The federal government has ordered a review of the way heathcare providers access Medicare card numbers following the revelation that the details were being sold online.
Last week The Guardian revealed Medicare card data for any Australian was being offered on the dark web for around A$29 per file.
The manner in which the data was being sold led to the presumption that the unknown individual was exploiting legitimate access to obtain the details.
Alongside payment, the seller requested a target's full name and date of birth - the same data required for a search on Human Services' HPOS Medicare verification service for healthcare providers.
The data the seller promised to provide was a Medicare card number and individual reference number (IRN) - the same data returned in an HPOS search.
The federal government has said the card data breach was likely perpetrated through "traditional criminal activity" rather than a vulnerability in Medicare systems. It has declined to provide any more detail while an AFP investigation is underway.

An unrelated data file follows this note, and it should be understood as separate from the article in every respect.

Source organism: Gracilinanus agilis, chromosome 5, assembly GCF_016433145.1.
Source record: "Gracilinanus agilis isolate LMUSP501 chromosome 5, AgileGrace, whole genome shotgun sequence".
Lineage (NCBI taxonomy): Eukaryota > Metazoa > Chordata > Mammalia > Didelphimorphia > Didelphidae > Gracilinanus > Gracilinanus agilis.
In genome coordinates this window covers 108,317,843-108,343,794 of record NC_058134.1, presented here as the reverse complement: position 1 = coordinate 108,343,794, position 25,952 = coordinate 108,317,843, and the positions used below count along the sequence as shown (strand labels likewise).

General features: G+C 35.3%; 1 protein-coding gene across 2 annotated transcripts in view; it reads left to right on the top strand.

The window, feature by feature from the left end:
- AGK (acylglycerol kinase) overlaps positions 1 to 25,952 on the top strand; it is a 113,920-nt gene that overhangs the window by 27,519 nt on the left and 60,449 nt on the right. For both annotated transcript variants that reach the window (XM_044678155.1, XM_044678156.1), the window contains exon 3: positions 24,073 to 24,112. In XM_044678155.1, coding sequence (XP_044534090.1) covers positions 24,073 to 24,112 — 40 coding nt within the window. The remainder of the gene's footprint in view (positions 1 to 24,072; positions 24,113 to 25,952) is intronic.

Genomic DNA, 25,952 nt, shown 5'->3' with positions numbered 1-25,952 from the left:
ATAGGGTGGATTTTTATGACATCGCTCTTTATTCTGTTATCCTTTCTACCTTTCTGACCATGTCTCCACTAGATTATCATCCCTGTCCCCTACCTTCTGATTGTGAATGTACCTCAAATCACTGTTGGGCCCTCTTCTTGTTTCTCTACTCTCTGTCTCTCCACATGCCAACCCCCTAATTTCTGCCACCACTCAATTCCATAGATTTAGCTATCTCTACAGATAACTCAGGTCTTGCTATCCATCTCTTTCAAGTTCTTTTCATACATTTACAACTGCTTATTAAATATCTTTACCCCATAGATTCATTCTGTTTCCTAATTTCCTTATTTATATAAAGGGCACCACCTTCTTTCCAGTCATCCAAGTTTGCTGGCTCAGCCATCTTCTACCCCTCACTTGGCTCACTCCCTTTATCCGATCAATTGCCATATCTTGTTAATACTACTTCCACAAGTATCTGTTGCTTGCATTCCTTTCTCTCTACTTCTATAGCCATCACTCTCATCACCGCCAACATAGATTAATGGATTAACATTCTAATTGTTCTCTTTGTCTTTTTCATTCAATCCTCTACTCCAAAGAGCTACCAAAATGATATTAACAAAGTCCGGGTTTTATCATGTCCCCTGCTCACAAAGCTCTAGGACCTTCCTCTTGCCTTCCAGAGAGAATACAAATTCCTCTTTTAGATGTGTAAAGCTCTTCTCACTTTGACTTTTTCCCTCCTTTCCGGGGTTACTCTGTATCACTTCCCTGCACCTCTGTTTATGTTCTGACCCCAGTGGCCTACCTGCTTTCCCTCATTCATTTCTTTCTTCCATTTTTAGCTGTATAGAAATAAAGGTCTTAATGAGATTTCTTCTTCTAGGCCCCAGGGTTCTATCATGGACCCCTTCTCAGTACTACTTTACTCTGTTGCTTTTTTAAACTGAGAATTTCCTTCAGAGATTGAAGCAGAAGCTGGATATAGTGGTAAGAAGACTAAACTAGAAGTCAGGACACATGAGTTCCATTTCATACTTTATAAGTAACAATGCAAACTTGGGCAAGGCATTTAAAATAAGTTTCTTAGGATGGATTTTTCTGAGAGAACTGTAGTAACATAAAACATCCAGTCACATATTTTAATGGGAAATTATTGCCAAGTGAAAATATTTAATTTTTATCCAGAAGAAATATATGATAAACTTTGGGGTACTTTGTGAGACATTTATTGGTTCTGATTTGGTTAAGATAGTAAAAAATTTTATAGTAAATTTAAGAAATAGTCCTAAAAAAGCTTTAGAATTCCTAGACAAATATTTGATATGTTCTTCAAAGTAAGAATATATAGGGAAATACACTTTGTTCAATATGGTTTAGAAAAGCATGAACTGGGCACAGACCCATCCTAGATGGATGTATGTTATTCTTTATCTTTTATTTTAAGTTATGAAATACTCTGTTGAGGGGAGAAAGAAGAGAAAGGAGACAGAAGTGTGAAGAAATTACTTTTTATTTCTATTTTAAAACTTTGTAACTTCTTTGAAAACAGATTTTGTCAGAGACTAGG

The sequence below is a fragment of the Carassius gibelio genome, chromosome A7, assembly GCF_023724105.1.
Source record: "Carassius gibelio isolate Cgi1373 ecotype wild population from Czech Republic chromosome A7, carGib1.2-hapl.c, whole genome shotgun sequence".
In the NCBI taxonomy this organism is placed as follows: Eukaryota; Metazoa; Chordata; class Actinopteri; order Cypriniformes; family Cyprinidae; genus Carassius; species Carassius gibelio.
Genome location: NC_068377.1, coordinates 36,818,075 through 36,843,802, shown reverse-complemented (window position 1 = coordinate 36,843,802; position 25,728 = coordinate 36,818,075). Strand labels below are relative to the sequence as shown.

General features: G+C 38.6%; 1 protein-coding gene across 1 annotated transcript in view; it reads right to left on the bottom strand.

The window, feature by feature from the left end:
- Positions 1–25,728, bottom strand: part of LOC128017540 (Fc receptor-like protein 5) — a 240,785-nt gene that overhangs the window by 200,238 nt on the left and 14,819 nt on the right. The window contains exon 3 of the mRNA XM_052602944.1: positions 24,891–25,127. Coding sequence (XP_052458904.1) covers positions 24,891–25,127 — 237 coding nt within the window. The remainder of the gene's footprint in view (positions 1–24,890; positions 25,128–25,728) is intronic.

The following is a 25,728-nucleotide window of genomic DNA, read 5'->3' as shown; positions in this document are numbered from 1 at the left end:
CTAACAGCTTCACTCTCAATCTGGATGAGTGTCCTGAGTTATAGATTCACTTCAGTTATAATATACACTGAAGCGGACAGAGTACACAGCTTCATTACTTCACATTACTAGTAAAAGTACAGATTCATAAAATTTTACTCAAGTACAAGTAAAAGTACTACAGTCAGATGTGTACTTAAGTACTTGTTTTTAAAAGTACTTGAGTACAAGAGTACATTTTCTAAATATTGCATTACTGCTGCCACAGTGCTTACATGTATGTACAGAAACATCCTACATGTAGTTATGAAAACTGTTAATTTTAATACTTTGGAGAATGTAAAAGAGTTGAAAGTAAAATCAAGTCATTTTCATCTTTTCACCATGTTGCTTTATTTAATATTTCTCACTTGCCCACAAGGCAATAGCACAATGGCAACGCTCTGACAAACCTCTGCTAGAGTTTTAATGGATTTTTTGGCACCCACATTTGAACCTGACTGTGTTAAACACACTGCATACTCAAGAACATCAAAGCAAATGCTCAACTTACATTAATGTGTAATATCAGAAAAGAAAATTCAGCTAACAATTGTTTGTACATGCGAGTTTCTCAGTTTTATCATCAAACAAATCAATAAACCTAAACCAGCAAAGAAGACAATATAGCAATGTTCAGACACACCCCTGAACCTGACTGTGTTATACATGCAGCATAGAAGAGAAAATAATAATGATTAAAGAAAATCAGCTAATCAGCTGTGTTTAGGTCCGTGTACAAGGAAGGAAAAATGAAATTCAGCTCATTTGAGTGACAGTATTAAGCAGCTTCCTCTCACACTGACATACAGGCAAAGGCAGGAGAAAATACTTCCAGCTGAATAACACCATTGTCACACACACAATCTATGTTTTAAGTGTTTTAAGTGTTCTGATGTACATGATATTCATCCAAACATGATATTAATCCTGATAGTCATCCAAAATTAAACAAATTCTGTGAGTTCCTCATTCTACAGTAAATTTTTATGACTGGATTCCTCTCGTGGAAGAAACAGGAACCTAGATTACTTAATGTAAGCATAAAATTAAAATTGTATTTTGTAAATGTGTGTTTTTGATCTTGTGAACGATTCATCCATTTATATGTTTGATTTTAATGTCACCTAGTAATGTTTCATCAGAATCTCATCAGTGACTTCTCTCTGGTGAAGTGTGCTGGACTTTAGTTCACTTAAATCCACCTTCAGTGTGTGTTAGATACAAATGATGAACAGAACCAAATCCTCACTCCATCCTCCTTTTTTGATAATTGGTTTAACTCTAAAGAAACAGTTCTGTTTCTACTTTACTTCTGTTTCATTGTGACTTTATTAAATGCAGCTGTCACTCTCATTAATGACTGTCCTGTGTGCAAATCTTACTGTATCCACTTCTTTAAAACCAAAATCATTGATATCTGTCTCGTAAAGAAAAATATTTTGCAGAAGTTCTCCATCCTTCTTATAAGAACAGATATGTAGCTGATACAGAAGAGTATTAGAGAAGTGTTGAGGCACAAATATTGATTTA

Just under 210,000 healthcare workers - including medical practitioners as well as administrative staff - across Australia have access to HPOS, according to Human Services' most recent annual report. The system was accessed 3.9 million times during 2015-16.
The government today said the system not been significantly updated since it was first introduced eight years ago. It was introduced to allow people to get emergency treatment if they don't have their card with them.
Ministers Alan Tudge and Greg Hunt said the review would examine the balance between the system's convenience and security.
The review will be led by professor Peter Shergold, assisted by president of the Australian Medical Association Michael Gannon and president of the Royal Australian College of General Practitioners Bastian Seidel.